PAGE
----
Cooper, S. Measurements at Sonia Trist’s Cape Bridgewater House 89

A series of graphs were presented at the meeting of the Pacific Hydro Community Consultative Committee at Cape Bridgewater on Monday 2nd June, 2014, where independent acoustician Mr Steven Cooper presented the preliminary results of his acoustic investigation work.

This work was commissioned by the wind developer Pacific Hydro, and is being performed in collaboration with three households in Cape Bridgewater where the families have reported serious adverse health impacts for a number of years.

Simultaneous measurements for noise and vibration both inside and outside the houses have been undertaken as part of the detailed acoustic survey, using conventional noise loggers and a more complex recording system.

House 89 turbines operating at 100% power

The first two graphs of interest compare the outside vs inside noise covering the infrasound region to show the typical acoustic signature of operating wind turbines. The peaks are more prominent inside the home. The following two graphs show the presence of an external tone and internal tones across the frequency range normally associated with low frequency noise, at around 24 Hz. The final two graphs show the vertical vibration recorded in a monitor outside the home in the ground, and another vibration recorder located inside the dwelling, on the bedroom floor.

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House 89 turbines operating at 10% power

Following the same format for 100% power, the graphs reveal the infrasound and low frequency noise peaks to be more noticeable due to the lower ambient noise. However, the vibration levels are relatively similar.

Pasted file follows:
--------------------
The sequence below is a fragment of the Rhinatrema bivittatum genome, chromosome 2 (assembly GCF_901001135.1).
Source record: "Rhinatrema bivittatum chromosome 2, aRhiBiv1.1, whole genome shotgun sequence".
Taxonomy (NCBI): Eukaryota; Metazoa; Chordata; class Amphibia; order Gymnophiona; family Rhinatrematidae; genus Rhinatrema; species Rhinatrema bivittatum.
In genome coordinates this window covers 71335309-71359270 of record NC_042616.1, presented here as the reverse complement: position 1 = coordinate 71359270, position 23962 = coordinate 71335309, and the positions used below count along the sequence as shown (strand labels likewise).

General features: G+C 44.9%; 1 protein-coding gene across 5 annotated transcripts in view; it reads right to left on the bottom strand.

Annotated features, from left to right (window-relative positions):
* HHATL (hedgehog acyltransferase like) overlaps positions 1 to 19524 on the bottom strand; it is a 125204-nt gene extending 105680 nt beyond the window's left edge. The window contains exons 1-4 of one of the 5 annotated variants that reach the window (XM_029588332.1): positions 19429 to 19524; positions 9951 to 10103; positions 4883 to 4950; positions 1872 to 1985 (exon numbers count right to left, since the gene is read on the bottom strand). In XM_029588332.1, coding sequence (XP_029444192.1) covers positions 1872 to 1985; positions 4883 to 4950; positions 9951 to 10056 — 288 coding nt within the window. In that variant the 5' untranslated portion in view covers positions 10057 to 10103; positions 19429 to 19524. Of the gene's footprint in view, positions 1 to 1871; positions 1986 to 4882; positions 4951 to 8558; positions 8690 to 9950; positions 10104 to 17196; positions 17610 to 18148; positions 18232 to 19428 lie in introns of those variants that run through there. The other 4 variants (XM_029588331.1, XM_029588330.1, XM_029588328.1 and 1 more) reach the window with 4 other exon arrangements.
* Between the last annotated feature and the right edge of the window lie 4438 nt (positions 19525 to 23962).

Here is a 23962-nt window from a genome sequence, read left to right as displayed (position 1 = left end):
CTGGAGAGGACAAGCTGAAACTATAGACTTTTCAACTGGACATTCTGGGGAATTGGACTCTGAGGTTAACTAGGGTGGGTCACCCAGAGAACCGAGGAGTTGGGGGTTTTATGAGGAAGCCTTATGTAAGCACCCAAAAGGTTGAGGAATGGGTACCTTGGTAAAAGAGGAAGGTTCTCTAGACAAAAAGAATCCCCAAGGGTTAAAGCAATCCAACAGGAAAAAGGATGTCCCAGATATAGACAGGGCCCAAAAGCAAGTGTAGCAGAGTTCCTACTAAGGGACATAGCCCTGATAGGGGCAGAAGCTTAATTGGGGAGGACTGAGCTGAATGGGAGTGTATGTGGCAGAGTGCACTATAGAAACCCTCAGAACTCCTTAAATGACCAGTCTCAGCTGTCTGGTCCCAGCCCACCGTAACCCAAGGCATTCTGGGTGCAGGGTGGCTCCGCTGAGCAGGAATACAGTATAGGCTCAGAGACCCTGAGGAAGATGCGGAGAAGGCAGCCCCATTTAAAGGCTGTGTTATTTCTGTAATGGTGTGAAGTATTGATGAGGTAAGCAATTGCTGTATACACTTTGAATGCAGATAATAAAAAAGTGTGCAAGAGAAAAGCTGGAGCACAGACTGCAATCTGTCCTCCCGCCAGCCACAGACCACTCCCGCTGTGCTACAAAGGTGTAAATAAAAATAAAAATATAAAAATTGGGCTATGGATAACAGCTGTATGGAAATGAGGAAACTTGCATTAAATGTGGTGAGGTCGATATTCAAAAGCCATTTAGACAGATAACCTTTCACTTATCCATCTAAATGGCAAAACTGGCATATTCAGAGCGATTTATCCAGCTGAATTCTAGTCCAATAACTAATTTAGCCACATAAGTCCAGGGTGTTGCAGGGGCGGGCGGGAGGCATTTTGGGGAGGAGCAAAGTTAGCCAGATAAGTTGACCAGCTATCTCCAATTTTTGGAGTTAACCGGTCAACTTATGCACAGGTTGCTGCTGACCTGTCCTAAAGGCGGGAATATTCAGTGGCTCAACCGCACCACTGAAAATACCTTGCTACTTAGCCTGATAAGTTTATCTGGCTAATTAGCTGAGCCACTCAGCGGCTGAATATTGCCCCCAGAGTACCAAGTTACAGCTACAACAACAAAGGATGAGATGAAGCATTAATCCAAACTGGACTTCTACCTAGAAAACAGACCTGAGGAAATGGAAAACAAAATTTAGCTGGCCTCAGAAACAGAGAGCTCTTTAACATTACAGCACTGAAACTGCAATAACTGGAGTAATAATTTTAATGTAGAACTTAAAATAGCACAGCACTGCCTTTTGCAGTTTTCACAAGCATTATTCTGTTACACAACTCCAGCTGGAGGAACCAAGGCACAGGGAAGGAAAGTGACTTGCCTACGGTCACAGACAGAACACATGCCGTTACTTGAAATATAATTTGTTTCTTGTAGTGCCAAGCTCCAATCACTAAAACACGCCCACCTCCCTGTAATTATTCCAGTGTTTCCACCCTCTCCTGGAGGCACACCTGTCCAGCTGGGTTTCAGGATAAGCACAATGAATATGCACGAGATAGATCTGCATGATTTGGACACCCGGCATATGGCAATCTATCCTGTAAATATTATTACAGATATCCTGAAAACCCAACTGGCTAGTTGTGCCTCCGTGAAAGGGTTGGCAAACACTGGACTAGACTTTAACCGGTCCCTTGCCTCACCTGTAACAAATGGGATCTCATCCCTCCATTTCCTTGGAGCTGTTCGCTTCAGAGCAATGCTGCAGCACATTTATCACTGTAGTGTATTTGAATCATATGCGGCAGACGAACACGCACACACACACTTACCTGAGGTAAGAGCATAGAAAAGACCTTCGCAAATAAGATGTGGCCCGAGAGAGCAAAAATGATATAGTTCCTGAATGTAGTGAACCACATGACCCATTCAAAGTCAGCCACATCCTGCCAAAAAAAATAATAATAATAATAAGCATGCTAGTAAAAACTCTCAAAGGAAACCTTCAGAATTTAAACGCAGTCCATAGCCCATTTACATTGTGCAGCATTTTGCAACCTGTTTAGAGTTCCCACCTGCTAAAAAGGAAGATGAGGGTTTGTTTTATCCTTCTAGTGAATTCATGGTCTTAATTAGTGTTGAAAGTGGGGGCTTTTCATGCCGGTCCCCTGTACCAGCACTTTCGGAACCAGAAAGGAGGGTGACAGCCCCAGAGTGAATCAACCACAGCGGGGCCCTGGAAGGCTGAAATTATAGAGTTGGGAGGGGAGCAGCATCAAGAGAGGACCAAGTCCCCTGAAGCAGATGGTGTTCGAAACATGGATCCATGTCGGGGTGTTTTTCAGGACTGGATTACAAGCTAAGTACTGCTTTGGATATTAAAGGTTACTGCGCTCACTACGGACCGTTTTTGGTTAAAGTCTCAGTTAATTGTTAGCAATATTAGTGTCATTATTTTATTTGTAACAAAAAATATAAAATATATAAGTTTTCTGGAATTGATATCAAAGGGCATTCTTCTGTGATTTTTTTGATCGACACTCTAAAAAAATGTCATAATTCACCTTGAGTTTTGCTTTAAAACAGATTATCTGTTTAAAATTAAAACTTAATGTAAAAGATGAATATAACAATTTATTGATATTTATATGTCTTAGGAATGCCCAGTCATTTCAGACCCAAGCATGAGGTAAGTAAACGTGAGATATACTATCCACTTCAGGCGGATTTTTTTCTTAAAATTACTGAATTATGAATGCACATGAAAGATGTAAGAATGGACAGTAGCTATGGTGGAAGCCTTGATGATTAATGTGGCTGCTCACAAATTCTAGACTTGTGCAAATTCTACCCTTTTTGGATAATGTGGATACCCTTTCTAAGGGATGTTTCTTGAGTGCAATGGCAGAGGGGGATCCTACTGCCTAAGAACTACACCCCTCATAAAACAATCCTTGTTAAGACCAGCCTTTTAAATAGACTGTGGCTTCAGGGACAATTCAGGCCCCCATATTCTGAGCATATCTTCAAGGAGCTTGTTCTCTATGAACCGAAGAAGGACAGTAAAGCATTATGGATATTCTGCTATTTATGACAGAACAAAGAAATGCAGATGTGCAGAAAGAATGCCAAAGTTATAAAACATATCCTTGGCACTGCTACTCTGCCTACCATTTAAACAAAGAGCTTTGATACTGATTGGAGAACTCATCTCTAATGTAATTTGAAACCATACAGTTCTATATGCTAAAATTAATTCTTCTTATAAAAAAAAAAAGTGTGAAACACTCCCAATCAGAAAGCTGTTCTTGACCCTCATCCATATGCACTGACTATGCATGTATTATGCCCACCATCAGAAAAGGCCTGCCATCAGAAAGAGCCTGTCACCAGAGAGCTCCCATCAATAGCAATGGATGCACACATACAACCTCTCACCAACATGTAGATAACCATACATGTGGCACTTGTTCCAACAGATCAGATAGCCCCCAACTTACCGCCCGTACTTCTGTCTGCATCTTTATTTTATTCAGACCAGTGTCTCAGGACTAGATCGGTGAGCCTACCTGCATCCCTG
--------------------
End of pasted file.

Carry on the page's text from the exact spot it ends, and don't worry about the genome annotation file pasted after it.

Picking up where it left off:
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House 89 turbines shutdown

The graphs represent measurements taken with a wind strength and direction the same as those with 100% power, but with the turbines shut down.

The graph of infrasound inside the home shows NO characteristic wind turbine signature present, in contrast to the infrasound graphs for when the turbines are operating at both 10% and 100% power generation.

The overall levels of infrasound during the shutdown are similar to that when the turbines are operating, but can be described as broadband noise, without the peaks seen particularly in the internal measurements when the turbines are operating. The vibration levels with the turbines not operating are similar to those when the turbines are operating.

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Turbine CBW 29 – Vibration measurements

Triaxial vibration measurements were conducted on turbine CBW 29 with the turbine operating, and the turbine stationary, but other turbines nearby operating.

These measurements revealed the presence of distinct tones which have been found in other acoustic survey work at residential properties at other wind developments, but the source of these 23 Hz tones and its second harmonic (46 Hz) was unknown until now.

It was suggested by Mr Cooper that there is a possibility of noise radiating from the tower structures which can still be identified during shutdowns when the wind is blowing. In addition, the presence of this discrete frequency in vibration measurements external to dwellings may suggest there is an issue of groundbourne vibration, subject to further investigations.

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